Carolina Bergonzoni

I am a funded PhD student in the Arts Education program at Simon Fraser University, Vancouver (Canada). My research focuses on the intersection between phenomenology and dance practices; specifically through the work of Maurice Merleau-Ponty. Recently, I have become interested in the use of language and translation in community engaged and integrated dance classes.

During my philosophical studies, I investigated different aspects of the dancing bodies, such as its role in space and time, the relationship with the audience, and the notion of dancer's presence. As a scholar, I studied the dance works of the Italian dancer and choreographer Simona Bertozzi for over 6 years. My MA's thesis in Philosophical Science showed fundamental key-concepts (presence, awareness, and intention) of dance, and it concerned the influences of the contemporary dance works of Bertozzi. My BA's thesis in Philosophy showed the connections between the works of the Merleau-Ponty (1908 - 1961) and the dance theories of Rudolf Laban (1879 - 1958).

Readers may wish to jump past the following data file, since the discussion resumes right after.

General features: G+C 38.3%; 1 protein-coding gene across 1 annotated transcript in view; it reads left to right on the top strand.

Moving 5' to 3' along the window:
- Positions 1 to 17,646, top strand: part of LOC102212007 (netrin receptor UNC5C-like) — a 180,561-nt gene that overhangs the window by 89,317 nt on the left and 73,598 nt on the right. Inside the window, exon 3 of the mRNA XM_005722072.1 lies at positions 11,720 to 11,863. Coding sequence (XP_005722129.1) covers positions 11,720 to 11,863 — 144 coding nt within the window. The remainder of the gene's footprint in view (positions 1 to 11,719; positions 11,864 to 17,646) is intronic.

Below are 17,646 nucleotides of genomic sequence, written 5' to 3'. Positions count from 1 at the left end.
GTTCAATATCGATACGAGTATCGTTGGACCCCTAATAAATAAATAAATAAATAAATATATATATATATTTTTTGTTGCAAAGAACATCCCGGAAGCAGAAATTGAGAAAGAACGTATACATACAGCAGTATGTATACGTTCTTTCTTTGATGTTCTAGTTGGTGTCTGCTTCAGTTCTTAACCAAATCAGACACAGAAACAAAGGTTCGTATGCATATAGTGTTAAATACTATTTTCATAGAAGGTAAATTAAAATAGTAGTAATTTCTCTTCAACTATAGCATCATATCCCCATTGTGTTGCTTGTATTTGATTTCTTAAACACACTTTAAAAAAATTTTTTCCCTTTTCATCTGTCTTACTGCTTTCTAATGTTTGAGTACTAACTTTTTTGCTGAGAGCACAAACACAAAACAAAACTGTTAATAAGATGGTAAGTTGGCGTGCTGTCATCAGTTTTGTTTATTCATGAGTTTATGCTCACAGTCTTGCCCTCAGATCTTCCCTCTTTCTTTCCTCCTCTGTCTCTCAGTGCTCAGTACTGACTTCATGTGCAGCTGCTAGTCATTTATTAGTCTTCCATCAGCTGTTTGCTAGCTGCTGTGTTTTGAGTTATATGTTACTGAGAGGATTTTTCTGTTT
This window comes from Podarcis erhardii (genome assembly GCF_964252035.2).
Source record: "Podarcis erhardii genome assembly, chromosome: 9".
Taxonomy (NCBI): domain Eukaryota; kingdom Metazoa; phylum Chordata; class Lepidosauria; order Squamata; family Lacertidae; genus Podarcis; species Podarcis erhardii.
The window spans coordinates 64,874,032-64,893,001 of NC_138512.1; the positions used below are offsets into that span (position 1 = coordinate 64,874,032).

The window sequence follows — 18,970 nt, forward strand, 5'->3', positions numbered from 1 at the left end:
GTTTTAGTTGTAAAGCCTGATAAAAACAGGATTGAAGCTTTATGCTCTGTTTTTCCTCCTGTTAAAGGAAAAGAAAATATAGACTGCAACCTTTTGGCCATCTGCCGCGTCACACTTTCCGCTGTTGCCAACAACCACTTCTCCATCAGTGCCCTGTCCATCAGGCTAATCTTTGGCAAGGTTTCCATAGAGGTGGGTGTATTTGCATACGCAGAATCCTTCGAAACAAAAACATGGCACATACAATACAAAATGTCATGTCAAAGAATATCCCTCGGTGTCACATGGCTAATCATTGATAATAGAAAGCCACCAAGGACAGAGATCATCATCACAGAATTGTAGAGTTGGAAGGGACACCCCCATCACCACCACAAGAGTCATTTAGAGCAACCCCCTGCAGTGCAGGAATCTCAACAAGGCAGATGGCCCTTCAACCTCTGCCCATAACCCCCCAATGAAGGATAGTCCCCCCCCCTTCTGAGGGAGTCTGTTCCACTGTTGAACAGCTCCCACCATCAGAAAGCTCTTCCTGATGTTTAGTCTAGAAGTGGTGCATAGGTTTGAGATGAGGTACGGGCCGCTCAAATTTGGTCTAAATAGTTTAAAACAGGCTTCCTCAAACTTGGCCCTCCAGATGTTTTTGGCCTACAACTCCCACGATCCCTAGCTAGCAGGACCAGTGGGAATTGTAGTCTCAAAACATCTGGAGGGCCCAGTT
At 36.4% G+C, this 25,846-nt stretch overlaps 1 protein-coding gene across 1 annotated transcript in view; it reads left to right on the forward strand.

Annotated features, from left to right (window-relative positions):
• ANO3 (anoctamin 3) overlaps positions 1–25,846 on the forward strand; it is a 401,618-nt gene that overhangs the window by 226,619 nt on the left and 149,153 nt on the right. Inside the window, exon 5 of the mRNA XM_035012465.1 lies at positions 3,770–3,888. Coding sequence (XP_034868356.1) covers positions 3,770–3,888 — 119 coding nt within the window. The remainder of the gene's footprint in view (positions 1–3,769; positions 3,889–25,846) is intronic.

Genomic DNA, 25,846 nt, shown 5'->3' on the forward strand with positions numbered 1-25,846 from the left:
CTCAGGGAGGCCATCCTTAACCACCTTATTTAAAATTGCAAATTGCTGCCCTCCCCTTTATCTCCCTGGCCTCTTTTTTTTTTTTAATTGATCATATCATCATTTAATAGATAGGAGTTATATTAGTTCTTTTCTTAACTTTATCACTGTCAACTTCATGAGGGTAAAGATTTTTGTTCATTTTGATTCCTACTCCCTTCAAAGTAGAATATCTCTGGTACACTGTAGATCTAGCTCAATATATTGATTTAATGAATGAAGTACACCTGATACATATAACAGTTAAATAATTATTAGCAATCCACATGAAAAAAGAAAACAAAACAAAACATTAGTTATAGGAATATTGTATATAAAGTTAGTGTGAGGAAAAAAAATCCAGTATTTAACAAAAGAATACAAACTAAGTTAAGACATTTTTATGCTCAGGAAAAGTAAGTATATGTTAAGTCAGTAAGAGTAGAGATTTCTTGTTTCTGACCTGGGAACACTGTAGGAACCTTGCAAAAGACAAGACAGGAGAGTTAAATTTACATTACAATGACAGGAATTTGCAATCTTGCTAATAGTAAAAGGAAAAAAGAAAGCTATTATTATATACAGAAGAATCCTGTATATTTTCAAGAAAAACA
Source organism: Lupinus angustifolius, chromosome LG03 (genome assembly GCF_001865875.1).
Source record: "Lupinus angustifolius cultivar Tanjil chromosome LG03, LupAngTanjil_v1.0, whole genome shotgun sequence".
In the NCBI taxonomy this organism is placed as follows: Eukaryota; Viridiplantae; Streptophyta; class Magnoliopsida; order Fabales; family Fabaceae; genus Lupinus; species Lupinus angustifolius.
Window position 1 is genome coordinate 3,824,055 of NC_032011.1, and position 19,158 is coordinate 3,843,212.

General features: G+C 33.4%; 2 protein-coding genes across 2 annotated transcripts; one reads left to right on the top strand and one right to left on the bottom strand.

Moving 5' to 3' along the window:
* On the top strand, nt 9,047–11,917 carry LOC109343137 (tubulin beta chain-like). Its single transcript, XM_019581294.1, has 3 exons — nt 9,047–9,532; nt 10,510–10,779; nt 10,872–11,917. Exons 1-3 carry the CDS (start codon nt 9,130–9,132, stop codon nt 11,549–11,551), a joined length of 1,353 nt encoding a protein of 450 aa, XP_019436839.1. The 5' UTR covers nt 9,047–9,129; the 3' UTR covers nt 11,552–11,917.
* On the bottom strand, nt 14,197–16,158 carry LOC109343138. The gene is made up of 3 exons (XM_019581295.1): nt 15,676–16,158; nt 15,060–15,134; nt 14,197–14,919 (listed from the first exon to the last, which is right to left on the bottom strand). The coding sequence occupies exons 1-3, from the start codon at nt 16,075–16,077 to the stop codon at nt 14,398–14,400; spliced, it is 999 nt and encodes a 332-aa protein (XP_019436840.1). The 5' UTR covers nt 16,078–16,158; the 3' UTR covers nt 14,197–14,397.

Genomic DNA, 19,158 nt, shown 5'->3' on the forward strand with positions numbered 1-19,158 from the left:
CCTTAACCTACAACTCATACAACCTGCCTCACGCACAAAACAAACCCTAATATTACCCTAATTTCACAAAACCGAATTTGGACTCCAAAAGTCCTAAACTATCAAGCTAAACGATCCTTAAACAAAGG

For my MA in Comparative Media Arts (School for the Contemporary Art, Simon Fraser University) I conducted research on the notion of presence in dance, particularly in regard to the work Saudade, created by Vancouver-based choreographer Rob Kitsos. 

During my studies, I received three mentions of merit for my GPA, a TMRA (Travel and Minor Research Award) that allowed me to travel to Iceland for the 12th NOFOD - Conference Expanding Notion: Dance/Practice/Research/method. (May 2015). Through FCAT Travel Grant, I had the privilege to present my paper "Fantasmata and Presence: A Comparison Between Domenico Da Piacenza (1455) and Simona Bertozzi" during SDHS/CORD Annual Conference 2015 in Athens, Greece, titled Cut & Paste: Dance Advocacy in the Age of Austerity.

I am also a teacher of Philosophy for children (P4C) and I was part of the founding Editorial Board of the Comparative Media Arts Journal (Simon Fraser University).

Click here for a list of my papers/conference proceedings.